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Friday, January 19, 2018

Sports and Broken Legs: What You Should Know


If you’re a serious basketball fan, you’ve likely seen one of your favorite players get injured in the course of a season and have to miss weeks or even months of games while rehabilitating.

Injuries are common for some sports, especially team sports that require physical body contact with other players. Although the risk might be discouraging for some people, sports and physical activities are good for your physical and mental health. You only need to be aware of sports-related injuries such as fractures and how to manage them, as accidents do happen.

What is a Fracture?

A fracture occurs when a bone in the body cracks or breaks. Fractures are generally classified as compound or simple. In a compound or open fracture, the broken bone punctures through the skin while in a simple or closed fracture, the skin remains intact but there might be an obvious deformity. Signs and symptoms usually include swelling, pain, and limited movement in the injured area.

Athletes may suffer from fractures as a result of repetitive stress or due to a strong impact from an outside source that exceeds the bone threshold.

Broken Bones in the Lower Body

In the United States, approximately 35 million young people participate in different types of sports. Sports-related fractures are more common in men than women and are usually acquired from football, rugby, and skiing. Reported cases of fractures typically involved the upper limb, including the fingers, the wrist, and the arms. Although fractures in the lower limb are less common, fractures caused by stress are increasing in number and 90% of these are located in the lower extremities.

First Aid

Fractures from competitive sports are not usually life-threatening but these injuries require immediate care. If a healthcare professional is not around during the incident or is still on the way, here are some of the things you can do to help prior to their arrival.

Recognize the symptoms

If a person has a broken bone in his or her body, there can be:
  • Pain in the area that intensifies upon movement
  • Numbness
  • Swelling and bruising
  • Obvious deformity
  • A bone visibly piercing through the skin
  • Bleeding
  • Injured extremity is shorter than the other

Stop the bleeding

Use a clean piece of cloth to apply direct pressure to the wound without moving the bone.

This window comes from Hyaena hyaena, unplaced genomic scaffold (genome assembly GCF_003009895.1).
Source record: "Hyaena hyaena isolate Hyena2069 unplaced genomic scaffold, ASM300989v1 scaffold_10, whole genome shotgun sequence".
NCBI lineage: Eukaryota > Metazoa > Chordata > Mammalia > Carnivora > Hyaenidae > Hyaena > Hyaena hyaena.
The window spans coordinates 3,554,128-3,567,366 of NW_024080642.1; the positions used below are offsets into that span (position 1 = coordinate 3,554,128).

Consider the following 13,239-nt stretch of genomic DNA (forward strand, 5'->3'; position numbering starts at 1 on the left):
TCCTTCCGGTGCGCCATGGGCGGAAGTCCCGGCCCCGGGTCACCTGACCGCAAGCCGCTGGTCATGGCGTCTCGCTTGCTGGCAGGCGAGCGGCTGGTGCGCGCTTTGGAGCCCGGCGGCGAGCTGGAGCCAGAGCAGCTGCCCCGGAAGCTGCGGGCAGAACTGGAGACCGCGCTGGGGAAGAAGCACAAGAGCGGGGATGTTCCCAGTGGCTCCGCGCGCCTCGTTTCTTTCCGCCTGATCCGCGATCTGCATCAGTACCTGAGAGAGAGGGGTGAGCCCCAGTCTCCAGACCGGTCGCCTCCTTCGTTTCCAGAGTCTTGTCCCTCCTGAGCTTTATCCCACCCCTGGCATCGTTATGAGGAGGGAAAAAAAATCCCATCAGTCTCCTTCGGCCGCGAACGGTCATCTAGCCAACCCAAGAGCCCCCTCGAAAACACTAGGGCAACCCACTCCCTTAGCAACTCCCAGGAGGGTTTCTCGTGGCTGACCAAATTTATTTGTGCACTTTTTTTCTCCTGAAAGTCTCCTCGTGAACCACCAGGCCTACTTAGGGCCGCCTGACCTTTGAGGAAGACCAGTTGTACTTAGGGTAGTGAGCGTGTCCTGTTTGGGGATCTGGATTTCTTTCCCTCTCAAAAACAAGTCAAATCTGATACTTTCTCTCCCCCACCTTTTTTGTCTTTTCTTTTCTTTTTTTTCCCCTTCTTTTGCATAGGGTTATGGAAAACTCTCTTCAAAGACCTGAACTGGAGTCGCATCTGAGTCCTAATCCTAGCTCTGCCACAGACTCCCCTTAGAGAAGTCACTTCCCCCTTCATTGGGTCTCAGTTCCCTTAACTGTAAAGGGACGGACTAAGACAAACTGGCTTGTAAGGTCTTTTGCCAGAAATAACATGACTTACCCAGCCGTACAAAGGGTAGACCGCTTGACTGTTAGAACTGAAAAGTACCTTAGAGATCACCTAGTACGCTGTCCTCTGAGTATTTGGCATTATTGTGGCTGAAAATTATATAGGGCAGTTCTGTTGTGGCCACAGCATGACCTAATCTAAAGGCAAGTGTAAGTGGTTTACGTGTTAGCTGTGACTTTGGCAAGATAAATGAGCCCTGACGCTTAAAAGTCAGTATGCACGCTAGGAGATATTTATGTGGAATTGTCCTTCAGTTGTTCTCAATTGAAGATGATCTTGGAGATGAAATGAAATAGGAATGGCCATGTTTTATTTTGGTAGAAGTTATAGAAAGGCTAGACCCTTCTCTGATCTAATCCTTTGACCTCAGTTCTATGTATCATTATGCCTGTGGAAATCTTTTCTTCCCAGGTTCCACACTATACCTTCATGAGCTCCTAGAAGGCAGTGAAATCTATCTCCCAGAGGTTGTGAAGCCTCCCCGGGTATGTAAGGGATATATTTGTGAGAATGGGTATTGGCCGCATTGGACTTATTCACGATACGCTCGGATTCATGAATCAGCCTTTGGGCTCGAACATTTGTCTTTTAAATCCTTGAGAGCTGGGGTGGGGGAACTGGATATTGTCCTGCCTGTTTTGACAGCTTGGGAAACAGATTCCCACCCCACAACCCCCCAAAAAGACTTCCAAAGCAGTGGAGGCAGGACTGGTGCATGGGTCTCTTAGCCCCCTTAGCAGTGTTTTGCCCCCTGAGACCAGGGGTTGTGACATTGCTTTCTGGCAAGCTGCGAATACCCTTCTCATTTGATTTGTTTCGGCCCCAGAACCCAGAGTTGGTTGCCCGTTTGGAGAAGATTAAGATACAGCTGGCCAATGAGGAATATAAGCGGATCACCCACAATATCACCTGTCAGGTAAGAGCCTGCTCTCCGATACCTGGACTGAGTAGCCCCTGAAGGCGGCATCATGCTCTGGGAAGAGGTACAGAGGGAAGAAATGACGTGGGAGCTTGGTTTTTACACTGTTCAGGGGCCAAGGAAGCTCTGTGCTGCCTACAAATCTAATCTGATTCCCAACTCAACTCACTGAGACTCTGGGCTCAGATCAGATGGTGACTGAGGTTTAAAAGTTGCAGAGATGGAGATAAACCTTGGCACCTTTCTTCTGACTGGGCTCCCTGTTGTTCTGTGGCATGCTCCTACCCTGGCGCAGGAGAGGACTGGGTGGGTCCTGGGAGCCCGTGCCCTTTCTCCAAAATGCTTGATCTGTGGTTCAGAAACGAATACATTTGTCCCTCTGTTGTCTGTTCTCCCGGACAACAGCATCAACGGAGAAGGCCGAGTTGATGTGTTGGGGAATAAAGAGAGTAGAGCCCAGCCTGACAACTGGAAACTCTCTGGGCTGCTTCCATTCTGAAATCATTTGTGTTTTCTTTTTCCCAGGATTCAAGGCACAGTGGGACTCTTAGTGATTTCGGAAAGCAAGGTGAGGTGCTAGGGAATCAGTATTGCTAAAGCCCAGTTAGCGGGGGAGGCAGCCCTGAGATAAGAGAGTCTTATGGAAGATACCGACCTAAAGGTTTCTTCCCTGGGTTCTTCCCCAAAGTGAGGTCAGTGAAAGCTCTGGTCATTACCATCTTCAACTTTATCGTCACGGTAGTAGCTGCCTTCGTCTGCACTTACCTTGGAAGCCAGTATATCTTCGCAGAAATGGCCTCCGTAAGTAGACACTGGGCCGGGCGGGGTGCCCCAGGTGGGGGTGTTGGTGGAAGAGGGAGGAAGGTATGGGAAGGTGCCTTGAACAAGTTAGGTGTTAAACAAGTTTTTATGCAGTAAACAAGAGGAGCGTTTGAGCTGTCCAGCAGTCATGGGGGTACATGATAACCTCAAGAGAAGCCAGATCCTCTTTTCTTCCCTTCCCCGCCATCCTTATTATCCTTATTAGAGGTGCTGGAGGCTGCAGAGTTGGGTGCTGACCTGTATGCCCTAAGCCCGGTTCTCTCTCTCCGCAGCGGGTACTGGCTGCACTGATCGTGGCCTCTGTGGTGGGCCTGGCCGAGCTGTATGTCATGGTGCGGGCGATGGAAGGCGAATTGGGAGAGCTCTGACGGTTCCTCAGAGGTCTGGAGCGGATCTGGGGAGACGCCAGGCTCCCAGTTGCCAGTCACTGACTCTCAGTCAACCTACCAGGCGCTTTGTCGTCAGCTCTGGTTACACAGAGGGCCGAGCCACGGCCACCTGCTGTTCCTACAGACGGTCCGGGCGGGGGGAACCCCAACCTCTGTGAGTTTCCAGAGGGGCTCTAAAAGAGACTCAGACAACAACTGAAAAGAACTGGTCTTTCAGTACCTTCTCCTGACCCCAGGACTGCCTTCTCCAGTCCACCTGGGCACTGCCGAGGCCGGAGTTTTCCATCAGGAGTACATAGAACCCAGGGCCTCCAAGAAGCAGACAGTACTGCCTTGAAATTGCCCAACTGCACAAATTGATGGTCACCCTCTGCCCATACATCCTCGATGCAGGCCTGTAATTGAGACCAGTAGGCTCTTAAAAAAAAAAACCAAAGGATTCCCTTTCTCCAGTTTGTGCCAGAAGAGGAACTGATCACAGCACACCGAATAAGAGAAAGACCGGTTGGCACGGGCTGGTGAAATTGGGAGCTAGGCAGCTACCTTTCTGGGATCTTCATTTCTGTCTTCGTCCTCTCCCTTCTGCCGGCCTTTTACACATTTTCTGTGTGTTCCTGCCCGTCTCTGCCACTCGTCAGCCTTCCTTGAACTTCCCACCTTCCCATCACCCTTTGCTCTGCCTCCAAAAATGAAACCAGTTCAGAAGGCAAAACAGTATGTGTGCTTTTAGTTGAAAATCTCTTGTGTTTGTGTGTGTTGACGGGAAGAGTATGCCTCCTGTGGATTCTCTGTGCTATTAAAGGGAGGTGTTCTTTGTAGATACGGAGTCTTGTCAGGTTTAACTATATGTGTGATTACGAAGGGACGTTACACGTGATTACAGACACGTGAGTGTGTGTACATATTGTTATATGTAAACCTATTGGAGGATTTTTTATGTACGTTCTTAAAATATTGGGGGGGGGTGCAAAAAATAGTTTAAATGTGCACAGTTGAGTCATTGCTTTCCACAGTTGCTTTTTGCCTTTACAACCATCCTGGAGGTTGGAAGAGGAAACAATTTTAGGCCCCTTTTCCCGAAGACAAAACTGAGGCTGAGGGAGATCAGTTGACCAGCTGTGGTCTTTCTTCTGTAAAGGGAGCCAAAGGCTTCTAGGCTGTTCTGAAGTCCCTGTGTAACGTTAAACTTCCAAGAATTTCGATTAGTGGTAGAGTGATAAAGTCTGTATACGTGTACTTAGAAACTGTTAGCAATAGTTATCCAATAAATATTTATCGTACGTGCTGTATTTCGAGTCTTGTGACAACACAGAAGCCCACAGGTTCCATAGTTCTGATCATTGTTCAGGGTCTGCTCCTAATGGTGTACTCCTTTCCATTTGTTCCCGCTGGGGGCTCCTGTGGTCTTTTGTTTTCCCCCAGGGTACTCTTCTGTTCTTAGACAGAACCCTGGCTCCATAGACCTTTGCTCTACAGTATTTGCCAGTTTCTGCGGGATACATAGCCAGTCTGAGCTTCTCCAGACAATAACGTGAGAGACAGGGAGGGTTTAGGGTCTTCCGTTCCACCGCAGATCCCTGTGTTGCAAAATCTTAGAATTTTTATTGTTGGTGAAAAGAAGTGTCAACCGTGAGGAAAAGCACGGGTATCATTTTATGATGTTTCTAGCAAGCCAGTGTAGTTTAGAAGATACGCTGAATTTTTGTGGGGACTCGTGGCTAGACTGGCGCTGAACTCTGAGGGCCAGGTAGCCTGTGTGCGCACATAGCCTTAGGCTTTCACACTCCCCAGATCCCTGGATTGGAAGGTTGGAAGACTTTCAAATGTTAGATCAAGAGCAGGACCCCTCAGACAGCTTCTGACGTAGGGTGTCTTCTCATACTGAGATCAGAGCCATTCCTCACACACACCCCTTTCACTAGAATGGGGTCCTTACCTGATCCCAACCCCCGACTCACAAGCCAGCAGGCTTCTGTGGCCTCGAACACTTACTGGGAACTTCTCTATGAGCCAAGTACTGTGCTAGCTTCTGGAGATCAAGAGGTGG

Stay still

Let the person stay as still as possible and immobilize the injured area using a splint.

Cold compress

Apply a cold pack to the affected area to help reduce the swelling and relieve pain.

The Road to Recovery

It usually takes 6 to 12 months for the bones to heal significantly. The doctor or surgeon will be the one to determine if the bones are fully recovered and if the patient is allowed to bear weight again in that area. This depends greatly on the location of the fracture, its severity, and the surgical procedure done.

While on the recovery stage, it’s best to wear leg sleeves which can help relieve pain, reduce inflammation, and speed up your recovery time. If you are not sure what leg sleeves to get, you can check out this list.

There are also a few things you can do at home to help you on the road to recovery.

Adjust your home environment to aid your temporary needs.

If you are using crutches, a cane, or a walker, ask your family and friends to help you make your home fall-proof.
  • Rearrange the furniture to make navigation within your house easier.
  • Remove rugs or fix them to avoid tripping.
  • Make sure your house is well-lighted.
  • Keep a phone at an arm’s reach so that it’s easy to call for help in case something bad happens.
Do physical and mental exercises

Aside from working on your rehabilitation exercises as often as prescribed by a specialist, you also need to make sure that you are mentally and emotionally healthy, as disabilities often take a toll on the human spirit.
  • Have a support team to help you gain a positive outlook.
  • Do puzzles, play video games or other board games.
  • Communicate with friends and family daily.
  • Participate in social events.
Recovering from a fracture takes time and patience. Bone remodeling, the process of bone formation, requires a lot of energy. To help your bones and soft tissues with the healing process, increase your intake of high-calorie foods. Protein is also a key ingredient in repairing injured tissues so incorporate protein-rich foods in your diet as well.

This is a guest blog entry.

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